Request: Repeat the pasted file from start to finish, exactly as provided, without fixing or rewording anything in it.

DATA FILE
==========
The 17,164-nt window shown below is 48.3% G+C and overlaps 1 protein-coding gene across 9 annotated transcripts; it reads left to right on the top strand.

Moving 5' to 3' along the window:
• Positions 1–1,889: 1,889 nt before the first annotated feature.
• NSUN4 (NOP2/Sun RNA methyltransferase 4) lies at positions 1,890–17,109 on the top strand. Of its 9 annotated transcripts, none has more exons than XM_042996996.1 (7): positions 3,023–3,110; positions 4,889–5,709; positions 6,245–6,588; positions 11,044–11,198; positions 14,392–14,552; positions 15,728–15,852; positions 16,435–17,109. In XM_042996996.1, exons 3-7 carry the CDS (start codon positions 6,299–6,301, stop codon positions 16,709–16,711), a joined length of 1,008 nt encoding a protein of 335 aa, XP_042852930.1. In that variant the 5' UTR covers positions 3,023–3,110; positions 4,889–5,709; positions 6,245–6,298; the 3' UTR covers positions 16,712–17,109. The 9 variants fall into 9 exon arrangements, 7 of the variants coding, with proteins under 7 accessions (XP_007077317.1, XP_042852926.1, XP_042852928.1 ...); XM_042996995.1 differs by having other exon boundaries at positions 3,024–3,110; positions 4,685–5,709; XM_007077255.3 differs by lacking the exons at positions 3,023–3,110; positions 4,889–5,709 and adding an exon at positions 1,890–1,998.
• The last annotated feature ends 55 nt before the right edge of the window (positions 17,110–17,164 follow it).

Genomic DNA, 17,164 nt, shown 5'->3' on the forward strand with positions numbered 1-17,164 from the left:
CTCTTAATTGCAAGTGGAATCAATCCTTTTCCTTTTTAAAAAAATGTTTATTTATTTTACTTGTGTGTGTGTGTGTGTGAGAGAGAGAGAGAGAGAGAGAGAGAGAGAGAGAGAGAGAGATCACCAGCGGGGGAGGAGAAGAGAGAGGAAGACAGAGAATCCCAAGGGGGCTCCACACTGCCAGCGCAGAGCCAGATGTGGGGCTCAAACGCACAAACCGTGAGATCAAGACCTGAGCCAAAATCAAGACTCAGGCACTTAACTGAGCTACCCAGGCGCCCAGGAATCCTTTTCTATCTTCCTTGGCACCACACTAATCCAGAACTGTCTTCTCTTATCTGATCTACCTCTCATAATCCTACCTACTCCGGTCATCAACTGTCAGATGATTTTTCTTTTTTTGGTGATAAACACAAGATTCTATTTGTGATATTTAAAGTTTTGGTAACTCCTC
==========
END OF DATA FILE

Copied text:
The 17,164-nt window shown below is 48.3% G+C and overlaps 1 protein-coding gene across 9 annotated transcripts; it reads left to right on the top strand.

Moving 5' to 3' along the window:
• Positions 1–1,889: 1,889 nt before the first annotated feature.
• NSUN4 (NOP2/Sun RNA methyltransferase 4) lies at positions 1,890–17,109 on the top strand. Of its 9 annotated transcripts, none has more exons than XM_042996996.1 (7): positions 3,023–3,110; positions 4,889–5,709; positions 6,245–6,588; positions 11,044–11,198; positions 14,392–14,552; positions 15,728–15,852; positions 16,435–17,109. In XM_042996996.1, exons 3-7 carry the CDS (start codon positions 6,299–6,301, stop codon positions 16,709–16,711), a joined length of 1,008 nt encoding a protein of 335 aa, XP_042852930.1. In that variant the 5' UTR covers positions 3,023–3,110; positions 4,889–5,709; positions 6,245–6,298; the 3' UTR covers positions 16,712–17,109. The 9 variants fall into 9 exon arrangements, 7 of the variants coding, with proteins under 7 accessions (XP_007077317.1, XP_042852926.1, XP_042852928.1 ...); XM_042996995.1 differs by having other exon boundaries at positions 3,024–3,110; positions 4,685–5,709; XM_007077255.3 differs by lacking the exons at positions 3,023–3,110; positions 4,889–5,709 and adding an exon at positions 1,890–1,998.
• The last annotated feature ends 55 nt before the right edge of the window (positions 17,110–17,164 follow it).

Genomic DNA, 17,164 nt, shown 5'->3' on the forward strand with positions numbered 1-17,164 from the left:
CTCTTAATTGCAAGTGGAATCAATCCTTTTCCTTTTTAAAAAAATGTTTATTTATTTTACTTGTGTGTGTGTGTGTGTGAGAGAGAGAGAGAGAGAGAGAGAGAGAGAGAGAGAGAGAGATCACCAGCGGGGGAGGAGAAGAGAGAGGAAGACAGAGAATCCCAAGGGGGCTCCACACTGCCAGCGCAGAGCCAGATGTGGGGCTCAAACGCACAAACCGTGAGATCAAGACCTGAGCCAAAATCAAGACTCAGGCACTTAACTGAGCTACCCAGGCGCCCAGGAATCCTTTTCTATCTTCCTTGGCACCACACTAATCCAGAACTGTCTTCTCTTATCTGATCTACCTCTCATAATCCTACCTACTCCGGTCATCAACTGTCAGATGATTTTTCTTTTTTTGGTGATAAACACAAGATTCTATTTGTGATATTTAAAGTTTTGGTAACTCCTC